Sure, separate by colons data in a file with fields that can contain colons. That'll be nice and convenient to parse with awk.

And there's core stuff that has binary data. lastlog and package managers for instance. Berkeley DB is as UNIX as it gets, and I don't hear anybody whining it's a binary format. How about RRD? You probably use that for graphs, and that's binary too.

Or I can do what I did do - change distros to one that doesn't use systemd. But since Linux is now the unix of enterprise, and the distros that are being used professionally have all found the dependency hell created by systemd overwhelming and given up on offering alternatives - the problem isn't solved by that, it solves it for me at home, but it leaves me dealing with it when I get to the office in the morning.

What dependency hell? Systemd is being adopted for a very simple reason: the people who actually do the work of making distributions like it. It saves them lots of work, improves debuggability and performance, and provides additional functionality for free. At the start there was a first adopter, and they couldn't have adopted it because everybody else was already dependent on it.

It's very interesting that you have so many arguments about historical evidence but keep on ignoring the one that's staring you in the face: that the people who most directly deal with these things disagree with you.

Comment Re: I guess they realised... (Score 1) 152

None of those are good enough reasons to violate a fundamental unix design principle thats been in place since Thompson's earliest experiments.

Oh dear. Unix turned into a religion. I guess we're going to disagree here because I'm not religious and don't care about staying true to the doctrine.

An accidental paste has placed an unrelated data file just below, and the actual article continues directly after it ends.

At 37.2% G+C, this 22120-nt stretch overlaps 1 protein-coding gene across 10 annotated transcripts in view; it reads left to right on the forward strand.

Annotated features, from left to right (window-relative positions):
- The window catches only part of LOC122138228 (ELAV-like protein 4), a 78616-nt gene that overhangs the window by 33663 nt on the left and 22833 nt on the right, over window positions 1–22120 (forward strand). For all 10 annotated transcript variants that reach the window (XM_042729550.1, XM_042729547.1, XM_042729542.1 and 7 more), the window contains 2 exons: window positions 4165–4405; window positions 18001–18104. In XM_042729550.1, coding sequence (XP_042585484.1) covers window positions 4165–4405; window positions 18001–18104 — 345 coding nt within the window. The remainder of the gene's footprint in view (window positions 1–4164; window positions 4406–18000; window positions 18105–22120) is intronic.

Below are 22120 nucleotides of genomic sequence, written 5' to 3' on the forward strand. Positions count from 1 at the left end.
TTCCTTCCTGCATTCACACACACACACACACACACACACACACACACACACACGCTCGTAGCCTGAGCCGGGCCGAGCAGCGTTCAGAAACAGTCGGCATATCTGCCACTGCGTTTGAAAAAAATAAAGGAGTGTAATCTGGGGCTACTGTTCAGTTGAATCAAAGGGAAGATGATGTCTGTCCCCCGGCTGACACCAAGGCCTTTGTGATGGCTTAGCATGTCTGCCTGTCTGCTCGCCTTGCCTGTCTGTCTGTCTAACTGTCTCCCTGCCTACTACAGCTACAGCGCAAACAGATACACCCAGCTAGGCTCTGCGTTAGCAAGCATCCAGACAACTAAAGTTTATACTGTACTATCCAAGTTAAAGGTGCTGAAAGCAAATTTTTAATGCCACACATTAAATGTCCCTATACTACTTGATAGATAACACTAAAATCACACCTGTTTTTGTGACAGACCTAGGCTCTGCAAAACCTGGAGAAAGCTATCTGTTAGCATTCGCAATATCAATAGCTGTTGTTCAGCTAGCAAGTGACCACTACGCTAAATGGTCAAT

I cant edit the log with vi ? Then you broke unix. Its not unix anymore.

That's actually entirely intentional. journald contains a way to sign log files in such a way that it would make tampering detectable.

Why not store it in json then ? You could get all those features without losing text as a format.

First it wouldn't be as quick to access, second it would take a lot more space. An 87 byte log line (in the format normally seen in /var/log) turns into 1085 bytes of JSON. There's quite a lot of data stored in there.

But I guess if you want that anyway you could try submitting a patch. It's an open source project after all.

Comment Re:I guess they realised... (Score 1) 152

That's just it though - if any component didn't do EXACTLY what I want, I want to be able to swap THAT component out with anything else I choose, or write, and the init system has no business telling me what that should be.

You ARE aware that systemd is configurable, right? You can ask it to direct your data to syslogd (where you can use your own implementation), you can configure it to log only to RAM (for maximum performance for the case you mentioned), and you can tell it to turn off its own logging (so it all goes to syslog and nowhere else)